Subsequently, the toothed part 80 of the sensor gear 70 disengages from the outer teeth 77 of the agitator drive gear 69, halting rotation of the sensor gear 70. At this time, the warm-up operation including the idle rotation operation ends.

During this idle rotation operation, the CPU 90 determines whether the developer cartridge 30 is a new product based on whether a reception signal is inputted from the optical sensor 92, as described above, and determines the maximum number of sheets to be printed by the developer cartridge 30 based on the number of inputted reception signals.

More specifically, in the example shown in FIGS. 5A through 5D, the CPU 90 determines that the developer cartridge 30 is new upon recognizing the first reception signal.

In the example of FIGS. 5A through 5D, the CPU 90 recognizes the first reception signal during the idle rotation operation. Since only one reception signal is recognized, the CPU 90 determines that the maximum number of sheets to be printed with the developer cartridge 30 is 3000.

Hence, when the developer cartridge 30 is mounted in the example of FIGS. 5A through 5D, the CPU 90 determines that the developer cartridge 30 is new and determines that the maximum number of sheets to be printed with the developer cartridge 30 is 3000. The CPU 90 displays an out-of-toner warning on a control panel or the like (not shown) when the actual number of printed sheets detected by the paper discharge sensor 60 after the developer cartridge 30 was mounted approaches 3000.

However, if a new developer cartridge 30 mounted in the main casing 2 is later removed temporarily to clear up a paper jam or the like, and subsequently remounted, the sensor gear 70 is still maintained in a halted state with the toothed part 80 in a position not engaged with the outer teeth 77 of the agitator drive gear 69 (see FIG. 5D). Therefore, when the developer cartridge 30 is remounted, the sensor gear 70 is not driven to rotate should the CPU 90 execute an idle rotation operation and, hence, the contact protrusion 82 does not pass the detection position of the actuator 91. Accordingly, the optical sensor 92 does not input a reception signal into the CPU 90, thereby preventing the CPU 90 from misinterpreting the remounted developer cartridge 30 (old developer cartridge) as a new product, enabling the CPU 90 to continue comparing the maximum number of sheets to be printed, originally determined when the developer cartridge 30 was determined to be new, with the actual number of printed sheets since that time.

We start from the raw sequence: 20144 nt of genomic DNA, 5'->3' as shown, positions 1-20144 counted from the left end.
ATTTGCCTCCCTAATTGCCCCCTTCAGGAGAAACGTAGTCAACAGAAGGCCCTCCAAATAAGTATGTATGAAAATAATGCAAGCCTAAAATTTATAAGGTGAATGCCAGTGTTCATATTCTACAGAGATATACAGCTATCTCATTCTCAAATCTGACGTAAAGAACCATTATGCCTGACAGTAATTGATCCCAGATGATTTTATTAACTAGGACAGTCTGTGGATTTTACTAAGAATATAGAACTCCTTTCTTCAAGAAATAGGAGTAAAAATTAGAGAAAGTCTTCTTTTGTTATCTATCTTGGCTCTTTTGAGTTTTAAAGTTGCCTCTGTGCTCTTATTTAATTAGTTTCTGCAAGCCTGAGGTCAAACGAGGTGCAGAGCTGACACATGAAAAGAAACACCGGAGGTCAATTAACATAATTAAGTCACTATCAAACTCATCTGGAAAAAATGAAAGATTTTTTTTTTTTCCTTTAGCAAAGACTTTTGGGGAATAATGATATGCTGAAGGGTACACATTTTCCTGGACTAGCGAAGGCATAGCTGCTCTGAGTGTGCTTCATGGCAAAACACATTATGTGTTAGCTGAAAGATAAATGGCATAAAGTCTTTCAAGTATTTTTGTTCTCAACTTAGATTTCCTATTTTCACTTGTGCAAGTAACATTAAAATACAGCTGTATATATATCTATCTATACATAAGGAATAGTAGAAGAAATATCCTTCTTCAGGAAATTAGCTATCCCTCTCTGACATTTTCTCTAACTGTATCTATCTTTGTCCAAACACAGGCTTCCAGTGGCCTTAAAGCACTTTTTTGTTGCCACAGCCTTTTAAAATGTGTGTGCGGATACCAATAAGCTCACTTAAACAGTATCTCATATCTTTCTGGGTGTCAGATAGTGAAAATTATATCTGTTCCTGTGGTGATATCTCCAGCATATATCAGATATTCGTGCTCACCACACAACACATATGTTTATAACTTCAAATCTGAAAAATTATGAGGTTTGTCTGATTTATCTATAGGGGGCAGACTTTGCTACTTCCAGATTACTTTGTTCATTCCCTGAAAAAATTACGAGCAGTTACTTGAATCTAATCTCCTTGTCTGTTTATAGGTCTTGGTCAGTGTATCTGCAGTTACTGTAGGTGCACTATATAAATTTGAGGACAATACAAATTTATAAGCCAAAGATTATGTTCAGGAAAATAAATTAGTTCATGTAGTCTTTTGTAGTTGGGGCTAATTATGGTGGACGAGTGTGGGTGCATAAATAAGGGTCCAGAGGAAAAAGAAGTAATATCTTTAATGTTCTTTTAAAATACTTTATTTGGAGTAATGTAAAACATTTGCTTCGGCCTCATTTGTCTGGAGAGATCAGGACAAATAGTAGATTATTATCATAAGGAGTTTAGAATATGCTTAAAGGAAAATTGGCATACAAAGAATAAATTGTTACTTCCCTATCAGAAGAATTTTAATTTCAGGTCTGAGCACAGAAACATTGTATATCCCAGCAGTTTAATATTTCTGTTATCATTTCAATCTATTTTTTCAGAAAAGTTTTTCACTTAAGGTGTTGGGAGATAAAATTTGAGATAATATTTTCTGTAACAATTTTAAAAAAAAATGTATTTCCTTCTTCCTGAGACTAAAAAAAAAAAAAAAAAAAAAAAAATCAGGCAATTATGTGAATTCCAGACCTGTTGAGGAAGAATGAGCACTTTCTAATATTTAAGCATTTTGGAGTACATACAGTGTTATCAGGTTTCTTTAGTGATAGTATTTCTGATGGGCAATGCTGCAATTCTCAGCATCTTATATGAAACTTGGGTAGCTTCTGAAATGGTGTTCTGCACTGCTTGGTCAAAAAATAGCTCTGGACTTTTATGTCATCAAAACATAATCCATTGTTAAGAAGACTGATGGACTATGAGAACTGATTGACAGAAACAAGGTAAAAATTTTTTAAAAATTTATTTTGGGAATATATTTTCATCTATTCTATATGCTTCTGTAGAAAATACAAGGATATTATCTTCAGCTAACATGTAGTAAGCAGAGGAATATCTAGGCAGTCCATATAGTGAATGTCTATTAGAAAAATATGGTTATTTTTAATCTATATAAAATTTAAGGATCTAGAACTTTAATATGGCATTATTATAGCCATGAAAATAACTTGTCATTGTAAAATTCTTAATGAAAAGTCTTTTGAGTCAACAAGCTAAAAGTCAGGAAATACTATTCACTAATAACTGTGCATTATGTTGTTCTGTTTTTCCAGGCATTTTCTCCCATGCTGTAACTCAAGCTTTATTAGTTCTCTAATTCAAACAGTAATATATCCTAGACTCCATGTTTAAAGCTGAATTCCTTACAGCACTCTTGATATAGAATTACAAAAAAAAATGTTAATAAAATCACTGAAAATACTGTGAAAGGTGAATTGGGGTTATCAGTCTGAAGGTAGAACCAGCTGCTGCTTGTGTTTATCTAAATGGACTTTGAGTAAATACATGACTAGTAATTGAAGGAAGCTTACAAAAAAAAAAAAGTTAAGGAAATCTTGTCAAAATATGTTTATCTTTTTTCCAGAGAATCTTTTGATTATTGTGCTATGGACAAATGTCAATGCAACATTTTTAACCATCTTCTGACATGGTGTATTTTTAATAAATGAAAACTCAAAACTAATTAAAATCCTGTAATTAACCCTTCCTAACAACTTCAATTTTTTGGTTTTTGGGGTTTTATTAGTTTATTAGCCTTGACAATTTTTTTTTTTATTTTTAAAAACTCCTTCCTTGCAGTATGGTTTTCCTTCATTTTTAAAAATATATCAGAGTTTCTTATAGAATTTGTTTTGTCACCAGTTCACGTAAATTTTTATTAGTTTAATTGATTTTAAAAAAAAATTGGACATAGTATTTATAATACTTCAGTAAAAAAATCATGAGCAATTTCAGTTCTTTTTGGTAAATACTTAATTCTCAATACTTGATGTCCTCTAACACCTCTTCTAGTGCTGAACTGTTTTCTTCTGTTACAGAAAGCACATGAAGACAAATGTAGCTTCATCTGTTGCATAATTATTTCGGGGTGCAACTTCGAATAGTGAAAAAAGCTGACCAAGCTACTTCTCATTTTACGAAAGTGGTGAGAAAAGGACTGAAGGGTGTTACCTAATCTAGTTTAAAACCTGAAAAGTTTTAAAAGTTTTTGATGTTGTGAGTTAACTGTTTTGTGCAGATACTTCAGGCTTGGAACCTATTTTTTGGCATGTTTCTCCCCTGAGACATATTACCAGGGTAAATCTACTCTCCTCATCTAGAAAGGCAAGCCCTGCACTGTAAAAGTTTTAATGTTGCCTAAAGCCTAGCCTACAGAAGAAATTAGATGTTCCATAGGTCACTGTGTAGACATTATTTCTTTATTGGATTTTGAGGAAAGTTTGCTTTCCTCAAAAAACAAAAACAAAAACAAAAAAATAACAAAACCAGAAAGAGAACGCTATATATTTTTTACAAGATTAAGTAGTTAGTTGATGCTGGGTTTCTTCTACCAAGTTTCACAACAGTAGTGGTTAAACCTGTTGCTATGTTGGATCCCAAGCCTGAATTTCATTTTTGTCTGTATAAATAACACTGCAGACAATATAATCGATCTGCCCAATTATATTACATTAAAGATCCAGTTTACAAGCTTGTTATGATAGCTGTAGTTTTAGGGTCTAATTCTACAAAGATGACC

4. Effects of the Method for Detecting a new Developer Cartridge

With the laser printer 1 described above, the motor 59 drives the sensor gear 70 to rotate exactly one-half a rotation from a starting position to an ending position when the developer cartridge 30 is mounted in the main casing 2. While the sensor gear 70 is driven, the contact protrusion 82 moves circumferentially and passes the detection position of the actuator 91. The optical sensor 92 detects the passage of the contact protrusion 82. The CPU 90 determines whether the developer cartridge 30 is new based on whether the optical sensor 92 detected the contact protrusion 82. Therefore, a laser printer 1 capable of determining whether the developer cartridge 30 is new can be produced with reduced manufacturing costs through a simple construction.

Further, since the contact pawl 95 of the actuator 91 allows passage of the contact protrusion 82 while detecting this passage, the laser printer 1 may be provided with a plurality of contact protrusions 82 and may allow the plurality of contact protrusions 82 to pass the contact pawl 95. As a result, the CPU 90 can determine whether the developer cartridge 30 is a new product and can determine the maximum number of sheets to be printed with the developer cartridge 30 when the developer cartridge 30 is a new product based on whether the optical sensor 92 detects the plurality of contact protrusions 82.